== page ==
03-30-07 Why the Agony About Ecstasy

Why the Agony about Ecstasy?

One percent of the population uses Ecstasy once a month. Twenty four percent of college students use this drug regularly. The majority of 16 year-olds believes Ecstasy (Adam, XTC, M&M, E) use is “safe”.

Ecstasy (MDMA-3, 4-methylenedioxymethamphetamine) is one of the “Designer Drugs” of the 1980s.  The term “Designer Drug” was first used by a Californian pharmacologist to describe the private synthesis of drugs differing from the parent compound which rendered them immune from the DEA.  The loophole was that until a drug was isolated, studied, and scheduled, no laws could apply to it.  The Controlled Substance Analogue Enforcement Act of 1985 categorized analogs of controlled substances as Schedule I and all the laws of Schedule I subsequently applied to them.

MDMA has the same basic chemical structure as an endogenous catecholamine (as do ephedrine and amphetamine).  It alters mood and perception, increases energy and empathy.  It is one of a group of drugs called enactogens (meaning to touch within) and is it initiates euphoria, “inner peace” and a desire to socialize. MDMA has all the right characteristics for a dance drug and is popular at raves (dances).  The aftermath of Ecstasy is a day of drowsiness, myalgia, fatigue, and depression- frequently called “Terrible Tuesday”.

Serotonergic neurons lie next to midline nuclei of the brainstem and project to virtually all areas of the brain.  Serotonin effects mood, personality, affect, appetite, motor function, temperature regulation, sexual activity, pain perception, and sleep. Serotonin is also produced in the enterochromaffin cells of the intestine and, when released, contributes to peristalsis.  Platelets take up serotonin and it is released to interact with other platelets and vascular smooth muscle.

The main mechanism of action of MDMA is release of serotonin from serotonergic neurons which causes depletion of central serotonin stores. The number of serotonin reuptake transporters is also decreased.  The drug also causes irreversible inhibition of the enzyme tryptophan hydroxylase (which is rate limiting step in synthesis of serotonin).  The enzyme is inhibited up to 2 weeks as the enzyme must be resynthesized.   

Tryptophan→/→/→/→5HTP→→→→  5HT (serotonin)               

                 Tryptophan

                 hydroxylase

                (Inhibited by MDMA)                                     ↓↓↓

                                                           

                                                                                5-HIAA (urine)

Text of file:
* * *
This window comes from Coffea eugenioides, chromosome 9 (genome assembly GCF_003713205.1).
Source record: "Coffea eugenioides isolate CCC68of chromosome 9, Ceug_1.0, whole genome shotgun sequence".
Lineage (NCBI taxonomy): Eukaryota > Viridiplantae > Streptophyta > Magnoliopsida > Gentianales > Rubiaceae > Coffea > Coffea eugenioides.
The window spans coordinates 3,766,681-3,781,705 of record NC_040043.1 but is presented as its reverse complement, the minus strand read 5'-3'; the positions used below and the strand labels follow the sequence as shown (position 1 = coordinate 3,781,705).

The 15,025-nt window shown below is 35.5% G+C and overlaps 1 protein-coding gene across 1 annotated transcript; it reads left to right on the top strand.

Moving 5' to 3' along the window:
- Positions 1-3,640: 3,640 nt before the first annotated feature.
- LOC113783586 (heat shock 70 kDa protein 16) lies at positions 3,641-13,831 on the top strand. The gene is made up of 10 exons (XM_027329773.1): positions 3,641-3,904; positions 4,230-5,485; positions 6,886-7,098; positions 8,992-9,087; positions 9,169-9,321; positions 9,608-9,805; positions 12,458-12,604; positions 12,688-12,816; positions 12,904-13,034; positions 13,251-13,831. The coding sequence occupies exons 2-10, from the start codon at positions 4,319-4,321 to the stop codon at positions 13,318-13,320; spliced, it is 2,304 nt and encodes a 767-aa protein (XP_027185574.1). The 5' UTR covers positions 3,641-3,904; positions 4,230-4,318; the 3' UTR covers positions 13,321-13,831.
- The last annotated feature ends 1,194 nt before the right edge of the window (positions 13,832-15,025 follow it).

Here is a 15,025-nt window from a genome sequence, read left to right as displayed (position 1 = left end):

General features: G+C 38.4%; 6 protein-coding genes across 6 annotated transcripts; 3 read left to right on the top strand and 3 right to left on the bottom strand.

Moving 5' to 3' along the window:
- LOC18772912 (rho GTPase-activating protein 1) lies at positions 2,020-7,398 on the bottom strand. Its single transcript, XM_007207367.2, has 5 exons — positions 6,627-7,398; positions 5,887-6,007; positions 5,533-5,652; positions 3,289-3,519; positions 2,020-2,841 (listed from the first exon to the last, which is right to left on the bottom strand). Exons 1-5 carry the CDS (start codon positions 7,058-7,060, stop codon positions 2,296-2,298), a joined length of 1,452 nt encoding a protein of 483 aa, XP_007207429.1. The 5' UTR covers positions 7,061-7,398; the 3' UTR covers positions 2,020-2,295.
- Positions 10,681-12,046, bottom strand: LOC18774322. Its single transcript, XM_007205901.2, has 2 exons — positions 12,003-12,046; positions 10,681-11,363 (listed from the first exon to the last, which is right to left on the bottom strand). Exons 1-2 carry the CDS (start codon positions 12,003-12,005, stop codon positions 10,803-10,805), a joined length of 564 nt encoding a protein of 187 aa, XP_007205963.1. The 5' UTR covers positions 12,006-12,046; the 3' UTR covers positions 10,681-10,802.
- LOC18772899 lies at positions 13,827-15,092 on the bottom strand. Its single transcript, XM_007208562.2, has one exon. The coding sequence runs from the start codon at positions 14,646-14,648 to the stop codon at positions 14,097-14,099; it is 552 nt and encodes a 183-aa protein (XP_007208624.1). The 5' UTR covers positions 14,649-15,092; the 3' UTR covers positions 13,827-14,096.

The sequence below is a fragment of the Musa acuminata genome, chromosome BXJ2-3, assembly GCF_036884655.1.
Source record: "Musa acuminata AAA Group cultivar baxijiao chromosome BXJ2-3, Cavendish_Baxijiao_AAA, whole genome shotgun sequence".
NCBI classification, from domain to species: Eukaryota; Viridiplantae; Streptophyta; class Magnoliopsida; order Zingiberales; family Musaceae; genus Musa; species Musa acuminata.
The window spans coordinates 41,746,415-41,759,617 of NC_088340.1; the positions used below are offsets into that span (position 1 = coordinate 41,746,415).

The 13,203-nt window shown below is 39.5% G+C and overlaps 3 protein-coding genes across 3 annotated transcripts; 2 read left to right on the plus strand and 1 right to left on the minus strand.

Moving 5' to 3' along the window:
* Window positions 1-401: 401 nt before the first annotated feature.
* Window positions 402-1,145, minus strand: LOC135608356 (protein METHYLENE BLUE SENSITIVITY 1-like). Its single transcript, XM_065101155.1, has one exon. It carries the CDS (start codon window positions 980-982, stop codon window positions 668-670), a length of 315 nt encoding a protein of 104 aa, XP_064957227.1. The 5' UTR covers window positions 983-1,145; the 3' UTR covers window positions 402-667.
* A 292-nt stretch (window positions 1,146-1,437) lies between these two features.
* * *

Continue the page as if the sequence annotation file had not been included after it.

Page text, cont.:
5-hydroxyindoleacetic acid

Usual dose is 100 mg MDMA per tablet but tablets can vary from 50 mg to 250mg.  Onset of action is within 30 minutes and peak serum levels occur at 1-3 hours.  Toxic dose is extremely variable.

In overdose, this drug is similar to an amphetamine (or stimulant) overdose and heart rate, blood pressure and temperature are increased.  The person is diaphoretic, agitated, and may have muscular rigidity.  Hyperthermia can be severe and is frequently the cause of death. Rhabdomyolysis may occur.  Hyponetremia from SIADH production has been reported.  Treatment is supportive.  Hyperthermia should be addressed as soon as possible.  Dantrolene may be a consideration, although evidence is inconsistent. 

A major concern with MDMA is the long-term effects on cognition. One of the reasons that animal research was discontinued with this drug was that it caused neurodegeneration of CNS serotonin axons.  Once the axon degenerated, different patterns of recovery occurred in different areas of the brain i.e., some areas had no axonal regeneration and other areas had increased density of axonal regeneration.  The clinical implications of this axonal degeneration and recovery are unknown.

Memory loss and other cognitive deficits were seen in MDMA users even 6 months after abstinence.  PET studies of users are abnormal.

I am interested in any questions you would like answered in the Question of the Week.  Please email me with any suggestion at donna.seger@vanderbilt.edu

Donna Seger, MD

Medical Director

Tennessee Poison Center

Website: www.tnpoisoncenter.org